According to NBC’s own Olympics site, swimming would be starting at 3:30 PM today on the main NBC network; imagine our surprise when we found that Michael Phelps’s first qualifying heat was broadcast at 2:56 PM (when NBC’s schedule says they’d be broadcasting road racing). Fortunately for us, we came home before our DVR had erased the 2:00 hour from its buffer, so we were able to see it, but seriously, NBC: whisky tango foxtrot?!? If you’re going to put up a f@#!ing schedule, you should f@#!ing adhere to it.

I wonder if anyone has used the Writers Guild of America’s “Report a Scab” page to report Jay Leno for last night’s monologue, which probably broke the strike rules (since Leno is a WGA member, and the WGA specifically warned Leno and Conan about their monologues).

I have to say, I really enjoyed reading Mark Pilgrim’s post on the roots of Sesame Street (and the reason for the oft-discussed disclaimer on the recently-released DVDs of the first ten years’ worth of episodes).

Tonight brings a few short takes, since I’ve had a few tabs open in my browser for days now waiting for a chance to get ‘em posted.

  • The New York Times published an incredible article last week about the ways the Karitiana Indians feel they have been misled and abused by various medical research teams who have visited the tribe and made promises in return for participation in research. The Karitiana are a tribe from western Brazil and have historically remained relatively isolated and close-knit, and both in the 1970s and 1990s, both these traits led American medical teams to ask for blood in order to study how disease penetrates through generations of families, promising access to modern medicines and care in return. The tribe never received the promised returns on their participation, though, and recently learned that the collected blood and DNA are now being sold by private companies in the United States and France. Needless to say, they’re not pleased.
  • It seems that DirecTV is about to introduce a sorely-needed feature to their high-def DVRs — autocorrection after fast-forwarding, similar to what TiVos have had pretty much forever. This is, bar none, the biggest annoyance of using the HR20 DVR after having had a TiVo for the last seven years, so I’m certainly thrilled that the feature looks to be coming soon! (I’m also excited about next week’s scheduled launch of the DirecTV-10 satellite, which promises to bring a slew of new HD programming to DirecTV users as soon as they’re able to put it through it’s paces in orbit.)
  • A study was published in this month’s Archives of Internal Medicine looking at the effect of doctors talking about themselves during patient visits, and as I’ve come to expect, most of the news coverage misses the nuance and makes sweeping and indefensible conclusions. The study used fake patients and judged their subjective reactions to physicians talking about themselves during first visits; unsurprisingly, most of the “patients” didn’t feel that the physician’s personal chitchat added much value to that visit. Reuters more or less blew off the “first-time patient” detail in its coverage, implying that there wasn’t really ever a place for that kind of doctor-patient conversation during visits, but the study doesn’t say that, and my personal experience is that with longer-term, established patients who might see you once (or more!) a week, there’s certainly a place for occasional personal comments or observations, all of which can help keep the therapeutic team (doctor, patient, nurse, psychosocial providers, etc.) intact and functioning at its best.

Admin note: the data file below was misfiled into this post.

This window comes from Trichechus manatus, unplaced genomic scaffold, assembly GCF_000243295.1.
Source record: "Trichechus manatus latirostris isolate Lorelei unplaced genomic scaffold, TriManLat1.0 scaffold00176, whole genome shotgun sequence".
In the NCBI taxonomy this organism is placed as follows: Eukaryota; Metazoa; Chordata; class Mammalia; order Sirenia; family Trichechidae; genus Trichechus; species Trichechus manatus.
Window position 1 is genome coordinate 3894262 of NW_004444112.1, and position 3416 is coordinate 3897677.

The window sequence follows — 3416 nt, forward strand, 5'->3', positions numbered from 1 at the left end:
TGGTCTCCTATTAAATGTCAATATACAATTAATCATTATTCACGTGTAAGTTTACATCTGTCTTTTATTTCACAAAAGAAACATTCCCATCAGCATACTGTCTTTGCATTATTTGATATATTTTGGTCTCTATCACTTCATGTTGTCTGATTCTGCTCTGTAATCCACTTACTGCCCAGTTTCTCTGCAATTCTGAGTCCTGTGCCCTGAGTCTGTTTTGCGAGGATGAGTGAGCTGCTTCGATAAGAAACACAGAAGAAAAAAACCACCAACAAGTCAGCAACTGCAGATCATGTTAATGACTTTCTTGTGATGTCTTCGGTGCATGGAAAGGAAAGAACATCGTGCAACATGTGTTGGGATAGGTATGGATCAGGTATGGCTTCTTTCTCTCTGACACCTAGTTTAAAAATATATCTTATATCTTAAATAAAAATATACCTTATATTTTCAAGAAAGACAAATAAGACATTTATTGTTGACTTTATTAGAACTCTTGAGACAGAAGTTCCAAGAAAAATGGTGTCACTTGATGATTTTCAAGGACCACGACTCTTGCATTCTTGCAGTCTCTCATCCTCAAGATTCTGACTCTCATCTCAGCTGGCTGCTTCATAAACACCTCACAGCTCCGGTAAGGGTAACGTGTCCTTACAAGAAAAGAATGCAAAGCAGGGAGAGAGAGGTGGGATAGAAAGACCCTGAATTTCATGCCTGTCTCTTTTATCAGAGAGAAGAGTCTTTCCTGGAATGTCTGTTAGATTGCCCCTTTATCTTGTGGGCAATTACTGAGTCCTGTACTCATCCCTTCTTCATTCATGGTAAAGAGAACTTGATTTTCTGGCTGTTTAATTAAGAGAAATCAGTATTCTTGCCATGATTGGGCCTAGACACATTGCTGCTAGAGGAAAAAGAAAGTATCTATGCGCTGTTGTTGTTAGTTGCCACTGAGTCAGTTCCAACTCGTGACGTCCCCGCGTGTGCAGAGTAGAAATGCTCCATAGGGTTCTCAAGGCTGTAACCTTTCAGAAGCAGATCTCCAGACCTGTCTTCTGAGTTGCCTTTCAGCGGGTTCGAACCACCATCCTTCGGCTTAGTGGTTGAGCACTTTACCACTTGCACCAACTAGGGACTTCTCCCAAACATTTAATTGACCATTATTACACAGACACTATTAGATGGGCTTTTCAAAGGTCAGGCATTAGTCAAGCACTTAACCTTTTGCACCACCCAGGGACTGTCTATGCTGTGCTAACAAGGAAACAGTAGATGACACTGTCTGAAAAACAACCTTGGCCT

• Finally, I’m really getting excited about Movable Type 4, which is now in beta — damn, are there some great features lurking in there! If I didn’t have such a complicated setup, I’d migrate over this very second. As it is, though, I probably have an hour or two of work ahead of me before I can get my site into MT4 exactly as I want it to be, so I’ll probably wait a week or two, when I can carve a chunk of time out to make the move. I can’t wait!

Am I the only person who didn’t know that the Addams Family started out as a series of cartoons in The New Yorker? In 1938?!? That’s pretty damn cool.

I can’t even begin to imagine the gall it takes for a television network that broadcasts a scant three to six hours of live, relevant programming a week to begin demanding that cable companies offer the network in their lowest-tier basic programming packages… but that’s exactly what the NFL Network is doing this year, and quite a few cable companies are telling the network to go screw itself. And that means that with this Thursday’s first of eight prime-time games that are being shunted onto the NFL Network, nearly two-thirds of the nation’s television-containing homes won’t be able to watch. In that news story, NFL Network spokesman Seth Palansky says that these eight games are “the most valuable programming a cable company can offer, and a cable company not carrying live NFL games is like a grocery store not carrying milk”; I’m pretty sure a more accurate analogy would be that the grocery stores are refusing to do business with a single dairy company that only deigns to bottle its product for three hours on eight random days of the year, and the rest of the year distributes three-month-old yogurt and cottage cheese.

Fun fun fun — since Shannon and I will be in the heart of southern New Jersey for the holiday (and almost certainly won’t have access to the NFL Network), I guess we’ll be watching the primetime game via DirecTV and the SlingBox…

OK, this makes me pretty happy: the folks at Sling Media announced three new versions of the Slingbox today, and after a bunch of delays, are also promising the public release of SlingPlayer for the Mac within the next month. (Well, I bet it’ll be a beta version, but whatever — I’ll be able to use something to view our Slingbox TV feed from my Macs.) It’s great that the company is also finally adding HDTV support, although I’m not terribly ecstatic about that support coming as a vaporware add-on that isn’t being released until the fall, will cost more, and will only plug into the most expensive of the new Slingbox models. I guess I can’t have everything…

Is there an single person anywhere who thinks that Pink’s NBC Sunday Night Football intro are sexy, or anything but supremely disturbing? I can’t figure out what part of the NFL demographic she’s supposed to appeal to; she’s just gross, and the intro bit makes her even nastier.

Only Skot can take a show so abhorrently awful as CSI: Miami and revel in it.